very dilute varnish or use roller?

I have a table top I wish to varnish over and have bought some Ronseal Diamond Hard Clear Satin (water based) Varnish.
I would like to get it on as *smoothly* as possible and not being too brilliant wielding a paint brush wonder if, since it is a water based paint, i could *dilute* it right down with boiled water and then more or less 'smear' it on using a rag, then turn up the central heating and hope that it would all dry very smooth?
Another thought I had was to use a small roller. Our local store sells two types of rollar surface, a sponge for gloss paint and a hairy one for emulsion. If using a roller was a possibilty to get a very smooth surface, which type of roller surface should I buy please?
Thanks for any advice with this.
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I would not dilute it more than it states you can, but for a table you might be better off with oil or a poly.
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On Sat, 16 Feb 2008 13:56:28 GMT, "johngood_____"

Be very careful adding water to water base products. Read the directions carefully. Water based products are complicated blends, and often have strict limits or prohibitions against adding water. Even better, test it on the underside of the table. Thinning may or may not have the desired effect. Some water base products will dry faster if more water is added, locking in your wipe marks.
Personally, I'd seek out an oil based "wiping varnish", or make my own by thinning a brush-on product to 60-70% varnish. A wiped on varnish will probably need 5-7 coats on a table top. I'm not anti-water base, I use 10-12 gallons a year of water based lacquer. I spray all of my clear water based products.
You can remove any dust nibs with 400 grit paper and a wood or cork sanding block. Some varnishes have a "window" where they can be recoated without sanding, if you miss the window, you'll need to scuff the surface with 400 grit or steel wool before the next wipe.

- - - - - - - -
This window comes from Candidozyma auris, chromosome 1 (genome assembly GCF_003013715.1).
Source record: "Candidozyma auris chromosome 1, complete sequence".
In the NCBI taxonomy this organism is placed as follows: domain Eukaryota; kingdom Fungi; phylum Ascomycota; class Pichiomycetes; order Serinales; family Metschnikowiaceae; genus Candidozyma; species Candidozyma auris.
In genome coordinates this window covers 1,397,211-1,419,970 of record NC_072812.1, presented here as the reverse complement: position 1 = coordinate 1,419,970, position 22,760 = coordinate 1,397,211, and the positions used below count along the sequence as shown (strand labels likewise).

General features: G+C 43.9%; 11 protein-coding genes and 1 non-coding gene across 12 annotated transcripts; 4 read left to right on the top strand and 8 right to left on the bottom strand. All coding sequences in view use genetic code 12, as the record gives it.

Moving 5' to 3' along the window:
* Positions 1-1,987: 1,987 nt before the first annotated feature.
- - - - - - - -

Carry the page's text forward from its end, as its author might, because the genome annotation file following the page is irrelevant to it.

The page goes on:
Yet another alternative is to brush on the finish, allow it to dry thoroughly, sand it smooth, and rub it out to the desired gloss. This takes a bit of learning and practice, but will probably yield the best finish. Check your public library or local bookstore for Jeff Jewitt's "Hand Applied Finishes." You can practice on the underside of the table.
Be aware that if you stay with the water base, you need to protect yourself. The primary selling points of water based finishes are water cleanup and they aren't flammable. They ARE chemically dangerous, sometimes containing more health hazards than solvent based products. Ventilate well, better yet, spend the $30 for an organic respirator. Water base does NOT equal safe to breathe.
Have fun, and practice where it won't be seen.
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Dilute the first coat a bit. After it dries, sand lightly with 220 grit and apply a second coat. Sand and a third coat. Sand with 320 grit and a fourth coat. Let dry for two weeks or more. Now, wet sand lightly with 400, then 600 grit. Then xxxx steel wool, then pumice, then rottenstone. Finally, paste wax.
Done right you have a smooth finish with depth that will rival any pro finish around.
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First just because a finish says that its water cleanup it doesn't necessarily mean its water as its carrier.
Its an emulsion of many solvents that mix with water. The can will tell you how much solvent you can add to a finish. I'm also confused why you think you need boiled water and the rag will give the worst finish if it would even work..
The best way to get a smooth finish is to use a foam brush and foam roller. You will also need some 400 grit wet dry sand paper.
Assuming that your surface is sufficiently smooth.
You then can start by putting down two coats drying between coats. Then wet sand the finish without cutting through to the wood. Wipe with a wet lint free towel.
Then apply another coat, drying then sand. Repeat until you have at least 4 total coats.

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: I have a table top I wish to varnish over and have bought some Ronseal : Diamond Hard Clear Satin (water based) Varnish.